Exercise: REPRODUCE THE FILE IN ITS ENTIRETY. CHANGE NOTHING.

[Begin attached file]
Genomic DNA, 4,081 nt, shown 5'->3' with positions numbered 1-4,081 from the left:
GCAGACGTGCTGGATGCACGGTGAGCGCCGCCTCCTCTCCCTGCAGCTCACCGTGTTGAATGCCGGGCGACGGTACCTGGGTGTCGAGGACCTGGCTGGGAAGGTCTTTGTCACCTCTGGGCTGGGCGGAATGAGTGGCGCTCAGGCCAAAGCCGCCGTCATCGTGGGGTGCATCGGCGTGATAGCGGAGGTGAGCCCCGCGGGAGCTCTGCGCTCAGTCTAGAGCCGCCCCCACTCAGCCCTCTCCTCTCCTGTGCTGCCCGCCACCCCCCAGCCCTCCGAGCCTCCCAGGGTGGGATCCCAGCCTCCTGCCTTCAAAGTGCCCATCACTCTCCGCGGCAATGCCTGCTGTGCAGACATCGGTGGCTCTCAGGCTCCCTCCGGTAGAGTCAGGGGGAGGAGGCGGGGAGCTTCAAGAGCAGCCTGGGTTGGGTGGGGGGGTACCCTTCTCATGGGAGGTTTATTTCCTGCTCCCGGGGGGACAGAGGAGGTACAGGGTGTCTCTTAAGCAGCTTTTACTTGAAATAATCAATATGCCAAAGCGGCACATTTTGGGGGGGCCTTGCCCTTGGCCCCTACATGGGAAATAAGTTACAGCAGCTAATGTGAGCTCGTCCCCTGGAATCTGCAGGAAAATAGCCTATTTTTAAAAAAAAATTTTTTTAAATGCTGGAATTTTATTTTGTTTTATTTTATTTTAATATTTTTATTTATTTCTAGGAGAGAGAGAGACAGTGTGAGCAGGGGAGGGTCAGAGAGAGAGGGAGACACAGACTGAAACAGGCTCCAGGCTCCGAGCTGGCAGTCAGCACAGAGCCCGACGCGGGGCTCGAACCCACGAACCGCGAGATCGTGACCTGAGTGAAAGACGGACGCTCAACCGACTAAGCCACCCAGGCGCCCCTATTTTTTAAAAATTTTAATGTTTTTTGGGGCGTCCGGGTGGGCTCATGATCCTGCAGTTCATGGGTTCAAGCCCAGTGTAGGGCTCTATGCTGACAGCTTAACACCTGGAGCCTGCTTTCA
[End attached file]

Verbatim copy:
Genomic DNA, 4,081 nt, shown 5'->3' with positions numbered 1-4,081 from the left:
GCAGACGTGCTGGATGCACGGTGAGCGCCGCCTCCTCTCCCTGCAGCTCACCGTGTTGAATGCCGGGCGACGGTACCTGGGTGTCGAGGACCTGGCTGGGAAGGTCTTTGTCACCTCTGGGCTGGGCGGAATGAGTGGCGCTCAGGCCAAAGCCGCCGTCATCGTGGGGTGCATCGGCGTGATAGCGGAGGTGAGCCCCGCGGGAGCTCTGCGCTCAGTCTAGAGCCGCCCCCACTCAGCCCTCTCCTCTCCTGTGCTGCCCGCCACCCCCCAGCCCTCCGAGCCTCCCAGGGTGGGATCCCAGCCTCCTGCCTTCAAAGTGCCCATCACTCTCCGCGGCAATGCCTGCTGTGCAGACATCGGTGGCTCTCAGGCTCCCTCCGGTAGAGTCAGGGGGAGGAGGCGGGGAGCTTCAAGAGCAGCCTGGGTTGGGTGGGGGGGTACCCTTCTCATGGGAGGTTTATTTCCTGCTCCCGGGGGGACAGAGGAGGTACAGGGTGTCTCTTAAGCAGCTTTTACTTGAAATAATCAATATGCCAAAGCGGCACATTTTGGGGGGGCCTTGCCCTTGGCCCCTACATGGGAAATAAGTTACAGCAGCTAATGTGAGCTCGTCCCCTGGAATCTGCAGGAAAATAGCCTATTTTTAAAAAAAAATTTTTTTAAATGCTGGAATTTTATTTTGTTTTATTTTATTTTAATATTTTTATTTATTTCTAGGAGAGAGAGAGACAGTGTGAGCAGGGGAGGGTCAGAGAGAGAGGGAGACACAGACTGAAACAGGCTCCAGGCTCCGAGCTGGCAGTCAGCACAGAGCCCGACGCGGGGCTCGAACCCACGAACCGCGAGATCGTGACCTGAGTGAAAGACGGACGCTCAACCGACTAAGCCACCCAGGCGCCCCTATTTTTTAAAAATTTTAATGTTTTTTGGGGCGTCCGGGTGGGCTCATGATCCTGCAGTTCATGGGTTCAAGCCCAGTGTAGGGCTCTATGCTGACAGCTTAACACCTGGAGCCTGCTTTCA